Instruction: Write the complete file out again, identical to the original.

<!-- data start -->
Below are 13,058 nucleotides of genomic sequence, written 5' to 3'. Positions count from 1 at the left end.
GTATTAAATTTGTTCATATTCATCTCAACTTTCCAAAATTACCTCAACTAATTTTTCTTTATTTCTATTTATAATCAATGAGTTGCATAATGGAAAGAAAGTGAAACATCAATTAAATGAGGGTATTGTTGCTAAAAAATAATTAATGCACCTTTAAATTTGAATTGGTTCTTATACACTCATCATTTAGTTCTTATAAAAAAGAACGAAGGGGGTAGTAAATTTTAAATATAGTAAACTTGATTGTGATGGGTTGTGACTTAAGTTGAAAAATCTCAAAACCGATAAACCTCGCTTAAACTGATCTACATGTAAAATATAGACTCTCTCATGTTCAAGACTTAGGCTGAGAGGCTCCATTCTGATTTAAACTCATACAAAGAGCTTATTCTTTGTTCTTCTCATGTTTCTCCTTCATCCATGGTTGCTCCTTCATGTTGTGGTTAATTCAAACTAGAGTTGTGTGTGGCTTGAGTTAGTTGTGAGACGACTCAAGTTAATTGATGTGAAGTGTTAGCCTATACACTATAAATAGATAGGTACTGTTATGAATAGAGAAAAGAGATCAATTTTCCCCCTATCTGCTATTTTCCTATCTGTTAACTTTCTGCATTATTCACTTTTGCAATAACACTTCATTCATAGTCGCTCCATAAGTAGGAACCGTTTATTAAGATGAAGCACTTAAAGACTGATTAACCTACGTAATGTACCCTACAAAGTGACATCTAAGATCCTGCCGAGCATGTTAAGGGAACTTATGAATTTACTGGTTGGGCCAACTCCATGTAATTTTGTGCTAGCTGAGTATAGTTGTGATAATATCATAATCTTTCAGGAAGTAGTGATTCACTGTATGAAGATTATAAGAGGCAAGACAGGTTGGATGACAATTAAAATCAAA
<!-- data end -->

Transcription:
Below are 13,058 nucleotides of genomic sequence, written 5' to 3'. Positions count from 1 at the left end.
GTATTAAATTTGTTCATATTCATCTCAACTTTCCAAAATTACCTCAACTAATTTTTCTTTATTTCTATTTATAATCAATGAGTTGCATAATGGAAAGAAAGTGAAACATCAATTAAATGAGGGTATTGTTGCTAAAAAATAATTAATGCACCTTTAAATTTGAATTGGTTCTTATACACTCATCATTTAGTTCTTATAAAAAAGAACGAAGGGGGTAGTAAATTTTAAATATAGTAAACTTGATTGTGATGGGTTGTGACTTAAGTTGAAAAATCTCAAAACCGATAAACCTCGCTTAAACTGATCTACATGTAAAATATAGACTCTCTCATGTTCAAGACTTAGGCTGAGAGGCTCCATTCTGATTTAAACTCATACAAAGAGCTTATTCTTTGTTCTTCTCATGTTTCTCCTTCATCCATGGTTGCTCCTTCATGTTGTGGTTAATTCAAACTAGAGTTGTGTGTGGCTTGAGTTAGTTGTGAGACGACTCAAGTTAATTGATGTGAAGTGTTAGCCTATACACTATAAATAGATAGGTACTGTTATGAATAGAGAAAAGAGATCAATTTTCCCCCTATCTGCTATTTTCCTATCTGTTAACTTTCTGCATTATTCACTTTTGCAATAACACTTCATTCATAGTCGCTCCATAAGTAGGAACCGTTTATTAAGATGAAGCACTTAAAGACTGATTAACCTACGTAATGTACCCTACAAAGTGACATCTAAGATCCTGCCGAGCATGTTAAGGGAACTTATGAATTTACTGGTTGGGCCAACTCCATGTAATTTTGTGCTAGCTGAGTATAGTTGTGATAATATCATAATCTTTCAGGAAGTAGTGATTCACTGTATGAAGATTATAAGAGGCAAGACAGGTTGGATGACAATTAAAATCAAA